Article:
Automotive News   |   Automotive News Europe   |   Autoweek   |   Automobilwoche

Automotive News China Newsletter
Register our free newsletter, sent each Monday and Thursday

     Automakers   Suppliers   Auto Show   Comment   Car Cutaway   Newsletters   Press Releases   Chinese Version   Register for Newsletter
  Contact Us:   Editorial   Advertising   Subscription Information   |   About Us   Media Kit
Home Email this story   Print this story
 
2017 FRANKFURT AUTO SHOW
In Europe, a call to innovate and build batteries, or lose more jobs to China
Reuters | 2017/9/15

FRANKFURT -- Europe shouldn't rush to abandon the combustion engine and must build up its own production of electric vehicle batteries to compete with China, auto suppliers and manufacturers said at the Frankfurt auto show.

The comments come as the future of the car has become a hot topic in campaigning ahead of Germany's Sept. 24 election, especially after Britain and France announced plans to eventually phase out combustion engines to try to cut pollution.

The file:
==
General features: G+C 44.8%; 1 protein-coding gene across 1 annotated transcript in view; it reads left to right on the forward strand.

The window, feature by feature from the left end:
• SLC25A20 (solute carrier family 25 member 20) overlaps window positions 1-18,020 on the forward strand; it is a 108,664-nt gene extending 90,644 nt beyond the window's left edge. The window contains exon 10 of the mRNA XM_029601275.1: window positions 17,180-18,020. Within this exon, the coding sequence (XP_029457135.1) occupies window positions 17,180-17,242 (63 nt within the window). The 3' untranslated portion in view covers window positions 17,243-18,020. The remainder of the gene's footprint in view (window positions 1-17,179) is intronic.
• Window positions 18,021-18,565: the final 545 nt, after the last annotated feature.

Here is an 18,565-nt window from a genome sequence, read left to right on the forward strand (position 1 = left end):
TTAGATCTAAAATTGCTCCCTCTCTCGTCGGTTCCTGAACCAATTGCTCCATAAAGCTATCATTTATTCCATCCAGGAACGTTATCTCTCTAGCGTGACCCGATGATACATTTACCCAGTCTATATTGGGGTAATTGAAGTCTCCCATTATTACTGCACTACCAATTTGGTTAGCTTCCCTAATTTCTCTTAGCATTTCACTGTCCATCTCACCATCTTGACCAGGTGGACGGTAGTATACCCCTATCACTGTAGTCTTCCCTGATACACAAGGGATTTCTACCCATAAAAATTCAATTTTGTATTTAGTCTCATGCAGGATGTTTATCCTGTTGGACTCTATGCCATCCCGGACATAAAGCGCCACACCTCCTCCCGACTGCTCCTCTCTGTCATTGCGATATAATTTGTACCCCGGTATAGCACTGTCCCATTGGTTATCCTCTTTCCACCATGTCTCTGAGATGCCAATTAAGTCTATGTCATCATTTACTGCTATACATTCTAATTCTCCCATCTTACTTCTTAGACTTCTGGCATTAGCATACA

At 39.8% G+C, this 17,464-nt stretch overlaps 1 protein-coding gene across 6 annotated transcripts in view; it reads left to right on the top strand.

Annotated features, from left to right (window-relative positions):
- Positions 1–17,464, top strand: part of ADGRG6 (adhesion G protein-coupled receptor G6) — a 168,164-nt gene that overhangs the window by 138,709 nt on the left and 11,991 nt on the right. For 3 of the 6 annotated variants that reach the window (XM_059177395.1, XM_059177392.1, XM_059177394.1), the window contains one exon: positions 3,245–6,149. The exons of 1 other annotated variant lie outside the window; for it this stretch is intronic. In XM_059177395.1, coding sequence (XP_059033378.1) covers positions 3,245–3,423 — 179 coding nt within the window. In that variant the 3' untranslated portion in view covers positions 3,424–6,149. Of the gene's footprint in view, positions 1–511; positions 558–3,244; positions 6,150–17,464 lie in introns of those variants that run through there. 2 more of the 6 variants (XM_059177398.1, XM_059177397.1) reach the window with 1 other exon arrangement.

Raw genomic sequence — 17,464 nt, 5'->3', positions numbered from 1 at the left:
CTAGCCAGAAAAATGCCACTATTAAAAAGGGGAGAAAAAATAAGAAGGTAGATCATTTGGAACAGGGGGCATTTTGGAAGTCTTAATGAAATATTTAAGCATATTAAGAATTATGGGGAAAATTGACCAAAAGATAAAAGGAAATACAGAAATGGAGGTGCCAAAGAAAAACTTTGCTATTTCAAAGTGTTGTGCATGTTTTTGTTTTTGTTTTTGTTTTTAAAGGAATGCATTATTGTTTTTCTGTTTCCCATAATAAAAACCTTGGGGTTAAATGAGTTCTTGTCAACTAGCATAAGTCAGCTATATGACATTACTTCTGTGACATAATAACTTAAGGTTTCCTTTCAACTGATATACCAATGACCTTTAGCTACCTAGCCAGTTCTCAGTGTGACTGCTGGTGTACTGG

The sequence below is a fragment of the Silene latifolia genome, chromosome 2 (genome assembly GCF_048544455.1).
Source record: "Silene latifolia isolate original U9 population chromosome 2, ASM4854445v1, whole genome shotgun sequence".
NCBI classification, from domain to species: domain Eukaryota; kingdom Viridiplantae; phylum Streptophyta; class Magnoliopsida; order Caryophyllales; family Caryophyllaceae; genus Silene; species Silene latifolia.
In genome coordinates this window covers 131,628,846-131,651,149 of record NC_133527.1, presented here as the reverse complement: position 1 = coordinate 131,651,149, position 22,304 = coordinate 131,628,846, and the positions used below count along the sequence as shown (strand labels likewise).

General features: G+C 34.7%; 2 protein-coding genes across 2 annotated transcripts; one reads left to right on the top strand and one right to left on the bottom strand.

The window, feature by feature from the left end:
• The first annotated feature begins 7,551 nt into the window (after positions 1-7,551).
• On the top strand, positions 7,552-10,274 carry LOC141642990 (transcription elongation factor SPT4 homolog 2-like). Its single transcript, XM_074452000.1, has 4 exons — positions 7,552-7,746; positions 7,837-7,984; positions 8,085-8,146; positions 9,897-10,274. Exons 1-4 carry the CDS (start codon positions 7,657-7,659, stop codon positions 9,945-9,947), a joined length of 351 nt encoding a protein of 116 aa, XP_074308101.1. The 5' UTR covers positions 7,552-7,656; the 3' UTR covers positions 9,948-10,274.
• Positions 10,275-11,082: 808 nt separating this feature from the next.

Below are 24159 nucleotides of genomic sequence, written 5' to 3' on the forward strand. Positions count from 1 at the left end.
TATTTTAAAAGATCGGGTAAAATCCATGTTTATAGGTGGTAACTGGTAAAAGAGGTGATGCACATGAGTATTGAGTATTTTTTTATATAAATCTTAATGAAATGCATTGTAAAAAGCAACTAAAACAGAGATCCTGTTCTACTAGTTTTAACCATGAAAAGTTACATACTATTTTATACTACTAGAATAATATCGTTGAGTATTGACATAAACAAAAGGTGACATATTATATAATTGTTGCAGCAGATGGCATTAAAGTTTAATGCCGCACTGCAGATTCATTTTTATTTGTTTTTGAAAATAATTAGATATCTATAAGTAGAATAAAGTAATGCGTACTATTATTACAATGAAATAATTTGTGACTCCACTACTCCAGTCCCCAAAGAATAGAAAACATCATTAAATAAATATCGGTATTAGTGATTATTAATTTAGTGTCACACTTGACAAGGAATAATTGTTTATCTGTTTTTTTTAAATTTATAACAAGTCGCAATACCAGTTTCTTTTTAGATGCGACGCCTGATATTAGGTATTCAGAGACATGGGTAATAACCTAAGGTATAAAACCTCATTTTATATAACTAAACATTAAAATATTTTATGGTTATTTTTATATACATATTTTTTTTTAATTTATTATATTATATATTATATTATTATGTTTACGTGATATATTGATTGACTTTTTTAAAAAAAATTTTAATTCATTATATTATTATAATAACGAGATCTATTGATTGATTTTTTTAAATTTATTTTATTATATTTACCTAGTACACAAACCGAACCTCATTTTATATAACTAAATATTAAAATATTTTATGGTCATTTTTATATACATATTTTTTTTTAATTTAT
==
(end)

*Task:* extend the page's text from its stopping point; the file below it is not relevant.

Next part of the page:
Roberto Vavassori, president of the European Association of Automotive Suppliers, warned a headlong rush to EVs would hand business to China, which along with South Korea and Japan dominate battery production for such vehicles.

"We need to provide a sensible transition period that doesn't give unwanted gifts to our Chinese friends," he said, estimating European automakers were paying 4,000-7,000 euros ($5,000-8,000) to China for batteries for every EV.

Vavassori called for a European drive to develop the next generation of battery cells. He said carmakers and politicians should look at other ways of cutting vehicle emissions too, such as more efficient engines and synthetic fuels.

Germany's Daimler and Volkswagen both announced plans on the eve of the Frankfurt show to accelerate their shift to EVs.

The head of Volkswagen's core auto division said on Wednesday that European industry should come together to create a regional supplier of batteries.